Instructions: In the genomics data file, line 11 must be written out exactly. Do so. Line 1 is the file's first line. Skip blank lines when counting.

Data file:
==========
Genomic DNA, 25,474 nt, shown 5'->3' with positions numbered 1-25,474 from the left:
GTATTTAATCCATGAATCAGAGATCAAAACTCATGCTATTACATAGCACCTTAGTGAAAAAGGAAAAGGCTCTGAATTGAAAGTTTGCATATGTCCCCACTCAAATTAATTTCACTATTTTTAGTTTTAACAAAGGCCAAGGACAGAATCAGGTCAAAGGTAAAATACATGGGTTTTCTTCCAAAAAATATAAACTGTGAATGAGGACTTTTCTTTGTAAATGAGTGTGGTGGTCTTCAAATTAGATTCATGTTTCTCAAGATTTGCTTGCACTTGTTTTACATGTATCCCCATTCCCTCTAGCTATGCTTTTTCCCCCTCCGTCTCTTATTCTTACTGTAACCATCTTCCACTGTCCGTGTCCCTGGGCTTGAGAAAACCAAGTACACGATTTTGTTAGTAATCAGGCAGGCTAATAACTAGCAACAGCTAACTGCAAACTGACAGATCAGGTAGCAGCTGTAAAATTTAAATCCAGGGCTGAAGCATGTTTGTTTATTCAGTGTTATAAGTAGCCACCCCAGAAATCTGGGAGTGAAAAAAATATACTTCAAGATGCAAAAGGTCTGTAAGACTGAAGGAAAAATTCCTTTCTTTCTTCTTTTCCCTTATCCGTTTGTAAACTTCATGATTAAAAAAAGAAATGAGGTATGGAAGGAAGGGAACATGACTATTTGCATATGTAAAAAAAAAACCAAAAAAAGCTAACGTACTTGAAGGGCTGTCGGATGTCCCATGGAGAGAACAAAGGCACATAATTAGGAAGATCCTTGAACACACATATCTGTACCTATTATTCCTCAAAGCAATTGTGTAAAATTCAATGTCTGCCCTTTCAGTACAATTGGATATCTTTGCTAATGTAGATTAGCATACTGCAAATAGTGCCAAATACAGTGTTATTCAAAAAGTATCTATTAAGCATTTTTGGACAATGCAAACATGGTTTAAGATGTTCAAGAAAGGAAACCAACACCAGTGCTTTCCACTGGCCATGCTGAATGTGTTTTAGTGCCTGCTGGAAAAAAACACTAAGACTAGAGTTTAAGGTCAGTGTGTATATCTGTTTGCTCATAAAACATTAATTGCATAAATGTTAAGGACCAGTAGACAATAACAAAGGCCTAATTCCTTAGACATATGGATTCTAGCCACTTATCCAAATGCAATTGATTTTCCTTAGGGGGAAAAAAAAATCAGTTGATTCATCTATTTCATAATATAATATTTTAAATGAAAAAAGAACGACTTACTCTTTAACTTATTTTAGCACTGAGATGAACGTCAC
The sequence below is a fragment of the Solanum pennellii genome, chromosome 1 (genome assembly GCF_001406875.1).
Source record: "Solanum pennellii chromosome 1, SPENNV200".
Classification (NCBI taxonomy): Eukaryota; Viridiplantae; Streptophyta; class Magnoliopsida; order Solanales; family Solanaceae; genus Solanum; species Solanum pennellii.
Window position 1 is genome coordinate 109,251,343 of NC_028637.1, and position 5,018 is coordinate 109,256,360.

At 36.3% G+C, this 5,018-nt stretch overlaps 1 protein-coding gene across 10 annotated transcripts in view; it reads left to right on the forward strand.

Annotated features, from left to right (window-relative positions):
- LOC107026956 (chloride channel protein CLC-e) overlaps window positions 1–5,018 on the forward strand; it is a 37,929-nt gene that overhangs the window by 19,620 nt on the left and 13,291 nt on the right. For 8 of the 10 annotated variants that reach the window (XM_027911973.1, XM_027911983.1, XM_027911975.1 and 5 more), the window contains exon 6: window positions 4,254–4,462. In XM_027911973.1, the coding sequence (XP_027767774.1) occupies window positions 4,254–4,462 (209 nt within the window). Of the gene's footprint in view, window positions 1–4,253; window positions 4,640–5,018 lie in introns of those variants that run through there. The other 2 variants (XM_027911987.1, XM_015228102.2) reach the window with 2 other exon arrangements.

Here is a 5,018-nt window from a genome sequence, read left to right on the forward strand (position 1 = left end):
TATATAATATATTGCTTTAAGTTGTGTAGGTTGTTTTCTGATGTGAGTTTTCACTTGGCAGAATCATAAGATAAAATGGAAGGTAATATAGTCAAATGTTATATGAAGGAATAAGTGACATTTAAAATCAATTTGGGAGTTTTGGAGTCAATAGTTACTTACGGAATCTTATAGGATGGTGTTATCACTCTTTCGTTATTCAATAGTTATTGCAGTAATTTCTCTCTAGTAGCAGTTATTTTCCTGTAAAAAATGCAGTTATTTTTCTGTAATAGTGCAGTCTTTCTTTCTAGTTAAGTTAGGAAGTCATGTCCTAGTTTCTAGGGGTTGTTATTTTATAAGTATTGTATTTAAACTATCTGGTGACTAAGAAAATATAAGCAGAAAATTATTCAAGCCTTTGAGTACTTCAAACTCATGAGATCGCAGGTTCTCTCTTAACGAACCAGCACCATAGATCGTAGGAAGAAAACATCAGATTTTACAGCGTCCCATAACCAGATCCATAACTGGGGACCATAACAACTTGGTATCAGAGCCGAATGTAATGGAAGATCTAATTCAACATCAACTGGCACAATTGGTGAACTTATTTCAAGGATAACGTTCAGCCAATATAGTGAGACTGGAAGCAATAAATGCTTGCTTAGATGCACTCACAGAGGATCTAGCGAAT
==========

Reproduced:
TATATAATATATTGCTTTAAGTTGTGTAGGTTGTTTTCTGATGTGAGTTTTCACTTGGCAGAATCATAAGATAAAATGGAAGGTAATATAGTCAAATGTTATATGAAGGAATAAGTGACATTTAAAATCAATTTGGGAGTTTTGGAGTCAATAGTTACTTACGGAATCTTATAGGATGGTGTTATCACTCTTTCGTTATTCAATAGTTATTGCAGTAATTTCTCTCTAGTAGCAGTTATTTTCCTGTAAAAAATGCAGTTATTTTTCTGTAATAGTGCAGTCTTTCTTTCTAGTTAAGTTAGGAAGTCATGTCCTAGTTTCTAGGGGTTGTTATTTTATAAGTATTGTATTTAAACTATCTGGTGACTAAGAAAATATAAGCAGAAAATTATTCAAGCCTTTGAGTACTTCAAACTCATGAGATCGCAGGTTCTCTCTTAACGAACCAGCACCATAGATCGTAGGAAGAAAACATCAGATTTTACAGCGTCCCATAACCAGATCCATAACTGGGGACCATAACAACTTGGTATCAGAGCCGAATGTAATGGAAGATCTAATTCAACATCAACTGGCACAATTGGTGAACTTATTTCAAGGATAACGTTCAGCCAATATAGTGAGACTGGAAGCAATAAATGCTTGCTTAGATGCACTCACAGAGGATCTAGCGAAT